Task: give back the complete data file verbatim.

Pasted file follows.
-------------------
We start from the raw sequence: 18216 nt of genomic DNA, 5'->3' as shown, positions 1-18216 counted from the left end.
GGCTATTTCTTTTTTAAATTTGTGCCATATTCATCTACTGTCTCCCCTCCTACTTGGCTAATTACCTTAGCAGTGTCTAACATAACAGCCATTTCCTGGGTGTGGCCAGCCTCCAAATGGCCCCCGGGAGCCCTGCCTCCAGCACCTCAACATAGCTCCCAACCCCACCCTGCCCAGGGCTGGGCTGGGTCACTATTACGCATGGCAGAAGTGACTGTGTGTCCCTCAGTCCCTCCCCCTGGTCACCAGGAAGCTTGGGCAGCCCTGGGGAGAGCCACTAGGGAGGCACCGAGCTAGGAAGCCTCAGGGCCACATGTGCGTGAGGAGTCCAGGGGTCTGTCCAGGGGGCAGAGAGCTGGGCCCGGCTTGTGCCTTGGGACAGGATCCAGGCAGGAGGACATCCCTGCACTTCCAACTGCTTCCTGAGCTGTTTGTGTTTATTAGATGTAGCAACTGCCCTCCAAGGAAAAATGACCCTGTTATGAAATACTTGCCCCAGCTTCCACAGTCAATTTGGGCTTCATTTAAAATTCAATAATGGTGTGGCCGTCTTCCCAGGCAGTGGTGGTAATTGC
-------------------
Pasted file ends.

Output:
We start from the raw sequence: 18216 nt of genomic DNA, 5'->3' as shown, positions 1-18216 counted from the left end.
GGCTATTTCTTTTTTAAATTTGTGCCATATTCATCTACTGTCTCCCCTCCTACTTGGCTAATTACCTTAGCAGTGTCTAACATAACAGCCATTTCCTGGGTGTGGCCAGCCTCCAAATGGCCCCCGGGAGCCCTGCCTCCAGCACCTCAACATAGCTCCCAACCCCACCCTGCCCAGGGCTGGGCTGGGTCACTATTACGCATGGCAGAAGTGACTGTGTGTCCCTCAGTCCCTCCCCCTGGTCACCAGGAAGCTTGGGCAGCCCTGGGGAGAGCCACTAGGGAGGCACCGAGCTAGGAAGCCTCAGGGCCACATGTGCGTGAGGAGTCCAGGGGTCTGTCCAGGGGGCAGAGAGCTGGGCCCGGCTTGTGCCTTGGGACAGGATCCAGGCAGGAGGACATCCCTGCACTTCCAACTGCTTCCTGAGCTGTTTGTGTTTATTAGATGTAGCAACTGCCCTCCAAGGAAAAATGACCCTGTTATGAAATACTTGCCCCAGCTTCCACAGTCAATTTGGGCTTCATTTAAAATTCAATAATGGTGTGGCCGTCTTCCCAGGCAGTGGTGGTAATTGC